The right to die with dignity ~ Sunè Welman

Mid last year my uncle was diagnosed with lung cancer for the second time within a year. This time was different than the last, it spread much faster and more aggresively. By November he was in and out of hospital. He became a small build, fragile man, not even a mere glimmer of his old self. While in hospital and still in a fair state of mind, he asked my mother (his sister in law), my husband and myself numerous times to help make an end to his life. Afraid of what the repercussions whould be, none of us could manage to help him in this regard. Needless to say that together with his ailing body, his state of mind went as well.

On February 13th 2015 we decided to sit with him through the night, I was to take the 23:00 to 03:00 shift. The sounds that his chest made sounded like a kettle boiling, he had trouble breathing. As I sat in the chair looking at all the drips dangling from the stand, all I could think about was a way to end his suffering but I had no clue as to what was in those drips. Fearing I would make things worse and be prosecuted I did nothing!

At 02:40 my mom came in to take her turn, 20 minutes too early, she wished me happy birthday and went to sit by his side, kissing him lightly on his forehead and stroking his arm, assuring him that she is there. Then he stopped breathing, grinding his teeth. I told her that he did the same twice already and eventually the gurgling would start again. But she shouted with horror that there was blood coming out of his mouth, I took his oxygen mask off because he was chocking in his own blood and bodilly fluids. I then ran to the nurses station and called for help. The nurses asked me to get my mother out of the room as she was yelling, crying and going out of her mind with what’s going on. Eventually he died the most terrible death, drowning in his own fluids.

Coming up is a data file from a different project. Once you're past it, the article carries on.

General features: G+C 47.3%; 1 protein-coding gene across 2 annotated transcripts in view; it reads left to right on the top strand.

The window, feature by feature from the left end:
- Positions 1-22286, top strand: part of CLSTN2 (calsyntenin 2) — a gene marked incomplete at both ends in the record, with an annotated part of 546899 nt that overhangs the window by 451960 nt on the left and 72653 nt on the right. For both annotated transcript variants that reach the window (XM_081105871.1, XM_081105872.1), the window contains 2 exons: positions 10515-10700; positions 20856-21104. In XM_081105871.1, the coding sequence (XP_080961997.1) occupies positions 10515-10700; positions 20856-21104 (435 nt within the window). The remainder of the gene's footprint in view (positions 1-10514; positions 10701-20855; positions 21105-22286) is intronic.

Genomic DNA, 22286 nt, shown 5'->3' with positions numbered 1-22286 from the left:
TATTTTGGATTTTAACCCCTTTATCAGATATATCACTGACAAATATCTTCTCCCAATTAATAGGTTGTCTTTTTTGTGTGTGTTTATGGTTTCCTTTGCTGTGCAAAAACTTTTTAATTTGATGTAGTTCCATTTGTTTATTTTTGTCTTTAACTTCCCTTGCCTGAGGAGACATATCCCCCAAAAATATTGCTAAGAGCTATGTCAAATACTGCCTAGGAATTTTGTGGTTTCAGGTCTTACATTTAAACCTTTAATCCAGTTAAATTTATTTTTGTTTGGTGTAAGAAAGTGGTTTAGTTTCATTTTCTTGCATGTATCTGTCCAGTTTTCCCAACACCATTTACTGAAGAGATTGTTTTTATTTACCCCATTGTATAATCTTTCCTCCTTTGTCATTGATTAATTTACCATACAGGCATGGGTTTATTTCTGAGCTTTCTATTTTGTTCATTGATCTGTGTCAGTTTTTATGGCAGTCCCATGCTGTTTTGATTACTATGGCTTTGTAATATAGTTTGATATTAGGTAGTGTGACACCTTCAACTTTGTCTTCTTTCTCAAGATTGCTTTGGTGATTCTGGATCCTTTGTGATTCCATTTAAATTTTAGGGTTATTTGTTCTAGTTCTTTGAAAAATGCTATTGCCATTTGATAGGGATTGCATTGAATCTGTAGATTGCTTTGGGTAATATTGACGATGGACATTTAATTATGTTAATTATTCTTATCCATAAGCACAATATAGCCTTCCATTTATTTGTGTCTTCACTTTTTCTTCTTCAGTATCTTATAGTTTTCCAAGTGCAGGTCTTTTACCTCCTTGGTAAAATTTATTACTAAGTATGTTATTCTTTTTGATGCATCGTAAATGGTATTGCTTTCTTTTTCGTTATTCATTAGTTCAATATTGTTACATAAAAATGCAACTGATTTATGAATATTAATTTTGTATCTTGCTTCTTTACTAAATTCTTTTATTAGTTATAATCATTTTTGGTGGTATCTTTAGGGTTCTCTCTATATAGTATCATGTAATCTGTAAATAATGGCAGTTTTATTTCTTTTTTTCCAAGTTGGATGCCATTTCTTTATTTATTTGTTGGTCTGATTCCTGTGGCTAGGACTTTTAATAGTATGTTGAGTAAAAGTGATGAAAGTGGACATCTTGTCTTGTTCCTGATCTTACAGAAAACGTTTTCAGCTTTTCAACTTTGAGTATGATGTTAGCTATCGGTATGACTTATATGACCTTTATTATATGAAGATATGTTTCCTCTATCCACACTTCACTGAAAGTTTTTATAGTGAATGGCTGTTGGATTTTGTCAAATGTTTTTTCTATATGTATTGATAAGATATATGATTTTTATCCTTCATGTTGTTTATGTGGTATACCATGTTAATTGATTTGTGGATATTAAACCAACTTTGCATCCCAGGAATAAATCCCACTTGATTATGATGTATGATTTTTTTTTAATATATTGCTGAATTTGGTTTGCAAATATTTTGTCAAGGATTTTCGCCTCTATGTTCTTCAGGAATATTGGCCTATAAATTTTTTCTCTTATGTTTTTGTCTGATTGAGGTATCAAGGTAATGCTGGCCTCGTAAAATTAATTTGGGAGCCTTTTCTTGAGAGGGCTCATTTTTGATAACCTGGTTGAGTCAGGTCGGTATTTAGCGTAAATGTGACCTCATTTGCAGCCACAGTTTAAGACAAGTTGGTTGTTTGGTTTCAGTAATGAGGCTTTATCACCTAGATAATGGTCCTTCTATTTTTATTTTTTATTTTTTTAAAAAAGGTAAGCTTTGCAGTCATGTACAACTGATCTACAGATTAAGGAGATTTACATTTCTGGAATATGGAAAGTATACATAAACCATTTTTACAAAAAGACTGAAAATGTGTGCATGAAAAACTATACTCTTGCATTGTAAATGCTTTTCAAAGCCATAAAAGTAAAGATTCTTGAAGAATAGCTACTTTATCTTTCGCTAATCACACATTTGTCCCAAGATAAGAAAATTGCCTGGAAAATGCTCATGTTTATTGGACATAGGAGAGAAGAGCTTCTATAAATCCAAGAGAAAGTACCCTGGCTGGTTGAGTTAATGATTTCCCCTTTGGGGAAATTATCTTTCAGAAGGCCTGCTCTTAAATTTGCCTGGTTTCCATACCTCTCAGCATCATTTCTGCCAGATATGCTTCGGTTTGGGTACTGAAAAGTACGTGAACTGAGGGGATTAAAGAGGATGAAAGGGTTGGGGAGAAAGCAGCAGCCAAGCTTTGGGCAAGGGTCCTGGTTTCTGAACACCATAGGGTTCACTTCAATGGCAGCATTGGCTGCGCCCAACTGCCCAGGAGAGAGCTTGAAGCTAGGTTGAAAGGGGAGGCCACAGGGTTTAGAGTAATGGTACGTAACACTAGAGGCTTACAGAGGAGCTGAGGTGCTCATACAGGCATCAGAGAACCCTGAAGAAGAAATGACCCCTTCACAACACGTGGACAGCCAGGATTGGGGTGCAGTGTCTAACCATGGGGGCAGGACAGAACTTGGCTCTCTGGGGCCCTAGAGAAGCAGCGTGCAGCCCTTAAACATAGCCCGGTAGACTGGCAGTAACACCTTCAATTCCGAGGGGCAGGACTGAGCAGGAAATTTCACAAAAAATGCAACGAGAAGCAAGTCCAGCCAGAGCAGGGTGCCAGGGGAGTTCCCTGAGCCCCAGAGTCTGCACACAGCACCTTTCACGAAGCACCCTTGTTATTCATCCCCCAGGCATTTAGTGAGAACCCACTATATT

Today I feel I’ve let him down and the only other person who knows exactly how I feel, is my mom. We are left with the pain of what he had to bear, what we’ve seen is a constant reminder of the worst type of death he had. Sometimes I find it hard to cope.

If the right to die with dignity was legalised in South Africa, it would not only save the ill-fated, loved ones from suffering a terrible death but also a lot of trauma and pain for the people that have to witness their loved ones go through such a death.

I write this letter with a lot of anger and pain towards our justice system that is failing to change the Constitution in regards to dying with dignity.
In loving memory, Frans Gouws

Lee LastComment